Thank you Margaret, I was thrilled to be nominated and included in a list of some very inspiring bloggers.

The idea is to answer three questions, nominate others and then set three more questions. I loved Margaret’s questions, so decided to answer them, then set three new ones and then invite you all to answer any you wish, either on your own blog or in the comments, because I think we are all pretty unique when it comes to the content of our blogs.

Margaret’s questions

What’s your earliest sewing memory?- I was taught to embroider by my friend Jane’s Grandmother. She gave us pre printed fabric and embroidery silks, and away we went. I can picture us sitting in the kitchen/diner in Jane’s home, feeling warm and rather proud as coloured flowers appeared before us. Now that might sound ambitious for beginners, I think I had made things before in binca, etc and done simple running stitch at school, but if I can’t remember that, it’s not a memory! Jane and I both still embroider. So here’s to all the Grans and Nans who take the time to sit with children and nuture their creativity.

What have you made that you are really proud of ? Now you may all recall the hoohah I have made about making buttonholes on scary new sewing machine and putting a zip in last year, for the first time since I left school. So you maybe surprised when I answer a Dressing Gown to this question.

What happened was that I took it into my head 30 years ago to make Mr E a dressing gown, from towelling material. This was not as ambitious as it sounds as MIL was a very talented seamstress, who in the past when I had tried to make a blouse for myself, had taken it off my hands and done the difficult bits, like about made the whole thing. So I bowled along to her house and showed her the fabric and pattern. We laid the fabric out on the table and I waited for instructions. They didn’t come. Long story short, we didn’t know then that she was already beginning to suffer from Alzheimer’s, and no longer knew what to do, and couldn’t help me.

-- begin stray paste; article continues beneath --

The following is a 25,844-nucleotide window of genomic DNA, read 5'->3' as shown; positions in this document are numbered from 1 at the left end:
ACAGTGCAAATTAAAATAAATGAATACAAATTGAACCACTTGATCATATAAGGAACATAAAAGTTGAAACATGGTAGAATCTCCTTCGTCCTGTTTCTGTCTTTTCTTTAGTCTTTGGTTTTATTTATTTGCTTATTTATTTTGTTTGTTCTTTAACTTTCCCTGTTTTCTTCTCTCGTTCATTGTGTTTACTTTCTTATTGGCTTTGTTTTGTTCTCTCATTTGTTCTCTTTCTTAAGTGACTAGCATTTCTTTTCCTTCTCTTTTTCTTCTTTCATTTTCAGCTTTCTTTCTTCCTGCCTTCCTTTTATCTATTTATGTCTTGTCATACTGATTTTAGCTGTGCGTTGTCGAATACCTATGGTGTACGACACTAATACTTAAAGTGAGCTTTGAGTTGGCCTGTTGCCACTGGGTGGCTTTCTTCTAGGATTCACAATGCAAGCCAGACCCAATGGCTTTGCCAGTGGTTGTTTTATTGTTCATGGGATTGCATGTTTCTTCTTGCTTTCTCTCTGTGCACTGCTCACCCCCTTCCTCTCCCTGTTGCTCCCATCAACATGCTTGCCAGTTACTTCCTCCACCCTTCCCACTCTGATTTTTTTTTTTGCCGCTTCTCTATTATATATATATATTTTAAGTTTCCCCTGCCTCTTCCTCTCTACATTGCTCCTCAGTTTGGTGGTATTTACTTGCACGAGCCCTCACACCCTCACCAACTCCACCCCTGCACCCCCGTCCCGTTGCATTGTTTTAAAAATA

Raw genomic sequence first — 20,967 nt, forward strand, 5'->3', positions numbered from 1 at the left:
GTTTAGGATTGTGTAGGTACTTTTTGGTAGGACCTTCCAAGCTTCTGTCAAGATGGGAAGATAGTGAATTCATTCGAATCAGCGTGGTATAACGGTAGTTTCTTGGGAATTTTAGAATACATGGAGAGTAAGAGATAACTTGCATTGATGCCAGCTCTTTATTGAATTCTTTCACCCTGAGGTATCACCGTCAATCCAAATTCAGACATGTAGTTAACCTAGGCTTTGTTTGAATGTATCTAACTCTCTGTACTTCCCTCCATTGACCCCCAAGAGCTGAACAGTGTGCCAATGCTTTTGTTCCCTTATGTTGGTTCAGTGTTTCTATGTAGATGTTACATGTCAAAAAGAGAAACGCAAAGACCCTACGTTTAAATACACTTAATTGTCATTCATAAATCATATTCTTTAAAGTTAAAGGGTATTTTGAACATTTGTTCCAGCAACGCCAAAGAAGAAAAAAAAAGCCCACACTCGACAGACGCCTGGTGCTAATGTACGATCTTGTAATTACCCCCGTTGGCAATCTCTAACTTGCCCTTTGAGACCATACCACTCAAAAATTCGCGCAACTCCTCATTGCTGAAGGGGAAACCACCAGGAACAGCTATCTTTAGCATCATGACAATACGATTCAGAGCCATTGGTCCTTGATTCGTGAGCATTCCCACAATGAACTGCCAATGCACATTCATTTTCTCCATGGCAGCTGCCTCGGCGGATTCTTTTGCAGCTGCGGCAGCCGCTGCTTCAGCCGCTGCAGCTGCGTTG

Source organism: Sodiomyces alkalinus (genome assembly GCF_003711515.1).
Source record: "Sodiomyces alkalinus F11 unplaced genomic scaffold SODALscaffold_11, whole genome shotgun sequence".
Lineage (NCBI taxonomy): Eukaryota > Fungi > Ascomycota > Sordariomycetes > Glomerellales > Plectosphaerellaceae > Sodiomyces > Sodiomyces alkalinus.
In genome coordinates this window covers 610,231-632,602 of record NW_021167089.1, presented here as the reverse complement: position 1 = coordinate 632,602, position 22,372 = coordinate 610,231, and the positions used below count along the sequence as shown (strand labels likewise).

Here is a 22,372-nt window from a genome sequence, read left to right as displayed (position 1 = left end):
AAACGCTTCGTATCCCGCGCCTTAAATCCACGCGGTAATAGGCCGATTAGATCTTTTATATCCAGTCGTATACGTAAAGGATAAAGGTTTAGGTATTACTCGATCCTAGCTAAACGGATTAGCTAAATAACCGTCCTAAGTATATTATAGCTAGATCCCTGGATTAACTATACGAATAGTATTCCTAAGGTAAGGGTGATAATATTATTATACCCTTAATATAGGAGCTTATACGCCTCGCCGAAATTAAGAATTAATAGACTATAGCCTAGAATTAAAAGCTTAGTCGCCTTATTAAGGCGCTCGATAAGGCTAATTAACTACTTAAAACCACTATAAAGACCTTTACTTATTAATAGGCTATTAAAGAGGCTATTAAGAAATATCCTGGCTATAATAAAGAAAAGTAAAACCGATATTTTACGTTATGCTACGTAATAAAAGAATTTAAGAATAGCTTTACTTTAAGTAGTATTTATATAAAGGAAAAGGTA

Meantime of course I had lots of expensive fabric which was supposed to be a Christmas present for himself. Well somehow I managed to figure it out what to do, and a very creditable dressing gown it was and it was in use till the fabric fell to bits. I was very proud I did it, but I wish we had all realised then what MIL was suffering.

Is there another craft you would like to try? No laughing now. No not allowed. I would like to have a workshop session with a blacksmith. My 2x grandfather was a blacksmith, and his father before him etc etc, and I would just like to try to walk in their shoes, if only for a couple of hours.

My Questions and answers

1 Somewhere you always wanted to visit? Tempted here to say Peru and New Zealand, which are true, but probably won’t happen. So more realistically I could say the lavender fields in Provence or Manet’s garden, but even those are a bit ambitious at the moment. So my answer is Lowry’s gallery, Beamish Museum or the Styall woollen mill. If I limit myself to one, it would be the woollen mill, again because I have ancestors wo worked in mills.

2 What is the silliest/ or least successful  craft you ever tried? Years ago, maybe 30 again, I attended a craft evening class. In the first term we tried a different craft each week. I remember making candles using wax crayon and empty baked bean tins, and pasta pictures which we spray painted gold. The latter looked like pasta spray painted gold!

3 Of all the crafts you do, which is the most relaxing and why. I think the most relaxing thing I do is knitting. If I start to knit some afternoons, warm and cosy, contented, the motion of the needles becomes quite hypnotic. I often end up needing to have a nap!

So lovely people, over to you, you are all unique and amazing. I’m off to count sparrows now, as you do , for the RSPB bird count. Look forward to reading your comments, and once again thanks to the Crafty Creek, I was honoured.

 

Knit and Natter Friday!

This has been such a busy month for us with one thing and another. Far too much time spent on hospital appointments, garages and dentists, but these things have to be done. The TV was safely delivered last Saturday, it does seem enormous to me and it is still a novelty to push the on button and a picture comes up straightaway. The last one was taking ten goes to get it to start, and it wasn’t a faulty remote control in case you were wondering.